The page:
Drogues, santé et société     Full-text available via subscription  
Duazary     Open Access   (Followers: 1)
Early Childhood Research Quarterly     Hybrid Journal   (Followers: 13)
East African Journal of Public Health     Full-text available via subscription   (Followers: 3)
Eating and Weight Disorders - Studies on Anorexia, Bulimia and Obesity     Hybrid Journal   (Followers: 16)
EcoHealth     Hybrid Journal   (Followers: 3)
Education for Health     Open Access   (Followers: 4)
electronic Journal of Health Informatics     Open Access   (Followers: 4)
ElectronicHealthcare     Full-text available via subscription   (Followers: 3)
Elsevier Ergonomics Book Series     Full-text available via subscription   (Followers: 5)
Emergency Services SA     Full-text available via subscription   (Followers: 2)
Ensaios e Ciência: Ciências Biológicas, Agrárias e da Saúde     Open Access  
Environmental Disease     Open Access  
Environmental Sciences Europe     Open Access   (Followers: 1)
Epidemics     Open Access   (Followers: 3)
Epidemiologic Perspectives & Innovations     Open Access   (Followers: 3)
Epidemiology, Biostatistics and Public Health     Open Access   (Followers: 18)
Ethics, Medicine and Public Health     Full-text available via subscription  
Ethiopian Journal of Health Development     Open Access   (Followers: 8)
Ethiopian Journal of Health Sciences     Open Access   (Followers: 7)
Ethnicity & Health     Hybrid Journal   (Followers: 13)
European Journal of Investigation in Health, Psychology and Education     Open Access   (Followers: 2)
European Medical, Health and Pharmaceutical Journal     Open Access  
Evaluation & the Health Professions     Hybrid Journal   (Followers: 9)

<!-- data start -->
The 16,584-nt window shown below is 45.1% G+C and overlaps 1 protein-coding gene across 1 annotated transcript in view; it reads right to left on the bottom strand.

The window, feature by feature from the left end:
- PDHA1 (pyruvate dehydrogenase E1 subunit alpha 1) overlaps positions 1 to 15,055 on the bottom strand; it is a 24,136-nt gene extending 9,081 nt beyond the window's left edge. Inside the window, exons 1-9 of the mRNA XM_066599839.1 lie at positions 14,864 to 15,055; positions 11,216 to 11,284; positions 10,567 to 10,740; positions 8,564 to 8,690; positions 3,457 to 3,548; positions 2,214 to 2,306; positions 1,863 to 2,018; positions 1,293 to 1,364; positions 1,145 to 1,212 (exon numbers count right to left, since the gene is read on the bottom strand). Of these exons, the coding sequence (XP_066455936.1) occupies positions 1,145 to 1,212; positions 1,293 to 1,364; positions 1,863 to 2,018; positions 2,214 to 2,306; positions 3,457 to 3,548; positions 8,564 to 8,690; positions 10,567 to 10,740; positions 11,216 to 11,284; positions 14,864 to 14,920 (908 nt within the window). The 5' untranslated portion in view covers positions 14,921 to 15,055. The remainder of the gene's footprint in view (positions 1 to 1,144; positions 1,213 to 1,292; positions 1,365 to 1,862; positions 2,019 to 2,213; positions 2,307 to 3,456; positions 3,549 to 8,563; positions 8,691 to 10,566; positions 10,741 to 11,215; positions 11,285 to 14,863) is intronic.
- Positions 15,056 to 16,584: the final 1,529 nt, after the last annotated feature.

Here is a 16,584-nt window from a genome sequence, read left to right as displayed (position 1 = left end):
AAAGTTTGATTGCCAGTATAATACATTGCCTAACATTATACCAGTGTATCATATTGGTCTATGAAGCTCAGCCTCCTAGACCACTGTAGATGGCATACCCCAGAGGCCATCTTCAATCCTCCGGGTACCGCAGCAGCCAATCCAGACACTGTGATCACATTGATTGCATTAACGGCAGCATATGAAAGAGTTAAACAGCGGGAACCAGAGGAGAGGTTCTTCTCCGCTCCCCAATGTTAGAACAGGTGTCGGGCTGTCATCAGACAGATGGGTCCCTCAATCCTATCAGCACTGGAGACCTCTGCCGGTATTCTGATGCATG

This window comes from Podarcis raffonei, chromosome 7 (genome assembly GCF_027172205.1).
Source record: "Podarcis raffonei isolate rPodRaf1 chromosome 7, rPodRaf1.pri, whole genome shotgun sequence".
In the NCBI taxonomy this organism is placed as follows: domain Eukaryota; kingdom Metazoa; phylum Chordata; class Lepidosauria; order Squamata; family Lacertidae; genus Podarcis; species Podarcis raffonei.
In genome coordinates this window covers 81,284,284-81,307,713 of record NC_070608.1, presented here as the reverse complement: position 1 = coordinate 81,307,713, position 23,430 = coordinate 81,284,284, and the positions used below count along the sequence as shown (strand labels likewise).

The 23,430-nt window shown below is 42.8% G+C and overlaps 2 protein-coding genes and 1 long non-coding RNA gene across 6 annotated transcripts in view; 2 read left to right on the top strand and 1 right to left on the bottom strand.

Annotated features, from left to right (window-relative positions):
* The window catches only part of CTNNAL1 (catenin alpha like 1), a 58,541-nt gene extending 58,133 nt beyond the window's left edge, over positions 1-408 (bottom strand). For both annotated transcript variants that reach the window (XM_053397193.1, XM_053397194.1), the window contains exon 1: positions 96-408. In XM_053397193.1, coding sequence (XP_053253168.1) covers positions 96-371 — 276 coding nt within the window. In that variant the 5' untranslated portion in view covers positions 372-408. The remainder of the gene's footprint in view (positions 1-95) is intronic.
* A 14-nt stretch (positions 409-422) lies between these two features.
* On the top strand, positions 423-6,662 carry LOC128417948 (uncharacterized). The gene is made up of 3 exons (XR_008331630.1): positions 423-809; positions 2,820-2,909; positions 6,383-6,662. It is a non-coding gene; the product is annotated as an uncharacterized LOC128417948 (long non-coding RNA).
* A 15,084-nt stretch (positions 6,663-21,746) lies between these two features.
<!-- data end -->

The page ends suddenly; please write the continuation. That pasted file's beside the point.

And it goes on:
Evidence-based Medicine & Public Health     Open Access   (Followers: 4)
Evidência - Ciência e Biotecnologia - Interdisciplinar     Open Access  
Expressa Extensão     Open Access  
Face à face     Open Access   (Followers: 1)
Families, Systems, & Health     Full-text available via subscription   (Followers: 8)
Family & Community Health     Partially Free   (Followers: 12)
Family Medicine and Community Health     Open Access   (Followers: 3)
Family Relations     Partially Free   (Followers: 11)
Fatigue : Biomedicine, Health & Behavior     Hybrid Journal   (Followers: 1)
Food and Public Health     Open Access   (Followers: 11)
Frontiers in Public Health     Open Access   (Followers: 8)
Gaceta Sanitaria     Open Access   (Followers: 3)
Galen Medical Journal     Open Access  
Geospatial Health     Open Access  
Gesundheitsökonomie & Qualitätsmanagement     Hybrid Journal   (Followers: 11)
Giornale Italiano di Health Technology Assessment     Full-text available via subscription  
Global Health : Science and Practice     Open Access   (Followers: 5)
Global Health Promotion     Hybrid Journal   (Followers: 15)
Global Journal of Health Science     Open Access   (Followers: 7)
Global Journal of Public Health     Open Access   (Followers: 10)
Global Medical & Health Communication     Open Access  
Globalization and Health     Open Access   (Followers: 5)
Hacia la Promoción de la Salud     Open Access